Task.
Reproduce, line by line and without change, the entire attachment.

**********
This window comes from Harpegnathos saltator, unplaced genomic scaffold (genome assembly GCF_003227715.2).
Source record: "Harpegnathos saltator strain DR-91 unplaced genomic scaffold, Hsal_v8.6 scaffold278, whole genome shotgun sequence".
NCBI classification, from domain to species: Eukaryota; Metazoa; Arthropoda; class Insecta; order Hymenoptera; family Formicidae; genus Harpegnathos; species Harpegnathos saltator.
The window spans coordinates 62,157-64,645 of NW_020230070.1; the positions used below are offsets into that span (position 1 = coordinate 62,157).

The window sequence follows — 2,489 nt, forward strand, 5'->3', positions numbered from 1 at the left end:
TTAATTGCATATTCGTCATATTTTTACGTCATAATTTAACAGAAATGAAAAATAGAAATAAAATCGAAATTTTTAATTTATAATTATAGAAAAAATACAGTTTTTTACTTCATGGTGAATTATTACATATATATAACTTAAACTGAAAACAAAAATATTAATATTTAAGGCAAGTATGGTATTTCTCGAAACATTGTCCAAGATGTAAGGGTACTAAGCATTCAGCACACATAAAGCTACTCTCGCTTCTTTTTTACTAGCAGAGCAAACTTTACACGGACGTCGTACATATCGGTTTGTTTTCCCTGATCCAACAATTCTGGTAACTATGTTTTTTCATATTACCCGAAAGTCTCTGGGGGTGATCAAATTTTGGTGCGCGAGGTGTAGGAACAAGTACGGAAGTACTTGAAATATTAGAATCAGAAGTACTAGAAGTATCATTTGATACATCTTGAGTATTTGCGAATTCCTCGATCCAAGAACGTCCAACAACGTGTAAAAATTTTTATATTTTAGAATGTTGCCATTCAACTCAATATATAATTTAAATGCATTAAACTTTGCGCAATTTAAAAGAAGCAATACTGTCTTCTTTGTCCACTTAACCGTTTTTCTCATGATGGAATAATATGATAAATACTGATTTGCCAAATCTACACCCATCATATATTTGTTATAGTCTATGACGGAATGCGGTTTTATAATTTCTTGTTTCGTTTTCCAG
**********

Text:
This window comes from Harpegnathos saltator, unplaced genomic scaffold (genome assembly GCF_003227715.2).
Source record: "Harpegnathos saltator strain DR-91 unplaced genomic scaffold, Hsal_v8.6 scaffold278, whole genome shotgun sequence".
NCBI classification, from domain to species: Eukaryota; Metazoa; Arthropoda; class Insecta; order Hymenoptera; family Formicidae; genus Harpegnathos; species Harpegnathos saltator.
The window spans coordinates 62,157-64,645 of NW_020230070.1; the positions used below are offsets into that span (position 1 = coordinate 62,157).

The window sequence follows — 2,489 nt, forward strand, 5'->3', positions numbered from 1 at the left end:
TTAATTGCATATTCGTCATATTTTTACGTCATAATTTAACAGAAATGAAAAATAGAAATAAAATCGAAATTTTTAATTTATAATTATAGAAAAAATACAGTTTTTTACTTCATGGTGAATTATTACATATATATAACTTAAACTGAAAACAAAAATATTAATATTTAAGGCAAGTATGGTATTTCTCGAAACATTGTCCAAGATGTAAGGGTACTAAGCATTCAGCACACATAAAGCTACTCTCGCTTCTTTTTTACTAGCAGAGCAAACTTTACACGGACGTCGTACATATCGGTTTGTTTTCCCTGATCCAACAATTCTGGTAACTATGTTTTTTCATATTACCCGAAAGTCTCTGGGGGTGATCAAATTTTGGTGCGCGAGGTGTAGGAACAAGTACGGAAGTACTTGAAATATTAGAATCAGAAGTACTAGAAGTATCATTTGATACATCTTGAGTATTTGCGAATTCCTCGATCCAAGAACGTCCAACAACGTGTAAAAATTTTTATATTTTAGAATGTTGCCATTCAACTCAATATATAATTTAAATGCATTAAACTTTGCGCAATTTAAAAGAAGCAATACTGTCTTCTTTGTCCACTTAACCGTTTTTCTCATGATGGAATAATATGATAAATACTGATTTGCCAAATCTACACCCATCATATATTTGTTATAGTCTATGACGGAATGCGGTTTTATAATTTCTTGTTTCGTTTTCCAG